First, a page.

Elsewhere, the historic architecture is predominantly Victorian British, while the modern malls and gas stations have an All-American vibe.
But the Bahamas have their own identity, of course. And you can step on and off the standard tourist trails and start to uncover the depth behind the Bahamas with these secret things to do in Nassau.
Where to Stay in Nassau: Baha Mar
Baha Mar is a vast complex of three hotels in one. And, truthfully, as a lover of boutique hideaways, I probably wouldn’t have chosen it myself.
However, the place won me over with its rich cultural touches, like the art gallery and hidden walkways in the gardens. If you’re looking for loud casinos and rows of sun-loungers, you can find those too. But you’ll also find an understated elegance and an astonishing array of excellent restaurants and bars all in one place.
Staying at Baha Mar makes life easy when it comes to airport transfers and dining and so it’s perfect for travel with young children. Once checked in and freshened up, you can always leave the resort to find the secret things to do in Nassau.
Secret Things to do in Nassau, Bahamas
Your 3 Day Nassau Itinerary
I’ve designed this Nassau itinerary to form part of a week long trip, with half your time in Nassau and the other half elsewhere in the Bahamas.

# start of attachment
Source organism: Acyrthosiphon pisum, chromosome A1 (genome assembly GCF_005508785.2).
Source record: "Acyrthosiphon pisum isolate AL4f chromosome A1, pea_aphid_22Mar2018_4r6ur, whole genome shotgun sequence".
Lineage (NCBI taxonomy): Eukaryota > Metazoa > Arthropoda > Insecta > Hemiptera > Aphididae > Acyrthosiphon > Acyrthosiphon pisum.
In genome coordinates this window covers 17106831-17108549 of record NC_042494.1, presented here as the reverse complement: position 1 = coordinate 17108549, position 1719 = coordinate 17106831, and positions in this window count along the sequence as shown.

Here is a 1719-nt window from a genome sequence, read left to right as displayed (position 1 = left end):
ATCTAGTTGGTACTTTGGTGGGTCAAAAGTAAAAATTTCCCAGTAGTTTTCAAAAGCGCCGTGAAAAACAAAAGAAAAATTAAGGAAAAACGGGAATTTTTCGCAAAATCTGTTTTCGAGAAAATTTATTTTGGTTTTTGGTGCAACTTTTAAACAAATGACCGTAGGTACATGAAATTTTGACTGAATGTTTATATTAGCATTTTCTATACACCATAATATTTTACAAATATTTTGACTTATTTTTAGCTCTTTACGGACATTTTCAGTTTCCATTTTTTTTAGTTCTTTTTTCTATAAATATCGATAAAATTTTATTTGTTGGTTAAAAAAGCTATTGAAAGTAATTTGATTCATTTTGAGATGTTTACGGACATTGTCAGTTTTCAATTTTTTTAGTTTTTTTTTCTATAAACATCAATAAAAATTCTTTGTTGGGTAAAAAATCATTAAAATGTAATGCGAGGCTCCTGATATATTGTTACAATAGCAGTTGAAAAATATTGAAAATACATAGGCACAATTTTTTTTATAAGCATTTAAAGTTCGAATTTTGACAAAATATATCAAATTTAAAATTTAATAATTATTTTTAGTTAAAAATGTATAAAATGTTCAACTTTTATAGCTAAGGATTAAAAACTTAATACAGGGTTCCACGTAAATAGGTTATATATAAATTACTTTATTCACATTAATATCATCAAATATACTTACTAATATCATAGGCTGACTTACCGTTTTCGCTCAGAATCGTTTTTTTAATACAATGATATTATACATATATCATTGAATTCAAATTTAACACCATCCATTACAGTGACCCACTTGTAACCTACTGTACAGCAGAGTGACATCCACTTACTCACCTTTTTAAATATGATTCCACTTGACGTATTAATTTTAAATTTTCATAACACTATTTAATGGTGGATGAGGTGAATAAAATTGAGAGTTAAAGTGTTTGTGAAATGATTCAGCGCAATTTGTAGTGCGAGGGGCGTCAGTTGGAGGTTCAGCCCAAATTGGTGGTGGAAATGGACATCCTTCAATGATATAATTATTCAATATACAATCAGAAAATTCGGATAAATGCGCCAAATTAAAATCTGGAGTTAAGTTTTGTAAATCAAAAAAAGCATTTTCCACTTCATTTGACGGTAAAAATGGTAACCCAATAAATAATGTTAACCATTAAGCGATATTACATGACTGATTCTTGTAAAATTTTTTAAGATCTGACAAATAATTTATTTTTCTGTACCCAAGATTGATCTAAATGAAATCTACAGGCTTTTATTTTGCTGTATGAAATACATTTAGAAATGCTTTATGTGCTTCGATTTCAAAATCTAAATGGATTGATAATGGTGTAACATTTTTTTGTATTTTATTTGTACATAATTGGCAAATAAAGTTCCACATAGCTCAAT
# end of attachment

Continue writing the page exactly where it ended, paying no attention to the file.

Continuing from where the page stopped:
If you’re visiting Nassau from a cruise ship, pick one day from this itinerary, unless you have more time on shore.
Day One – Arrive in Nassau
Most international flights arrive in Nassau Lynden Pindling International Airport. If staying at the Grand Hyatt at Baha Mar, there will be a seamless transfer waiting for you (and possibly a singing pirate.) If not, arrange transport to your hotel or vacation rental.
Alternatively, if you’re wondering what to do in Nassau on your cruise, then focus on day two of this itinerary as that’s likely all you’ll have time for. Most cruises disembark onto Bay Street near the Straw market if that helps you to plan your route.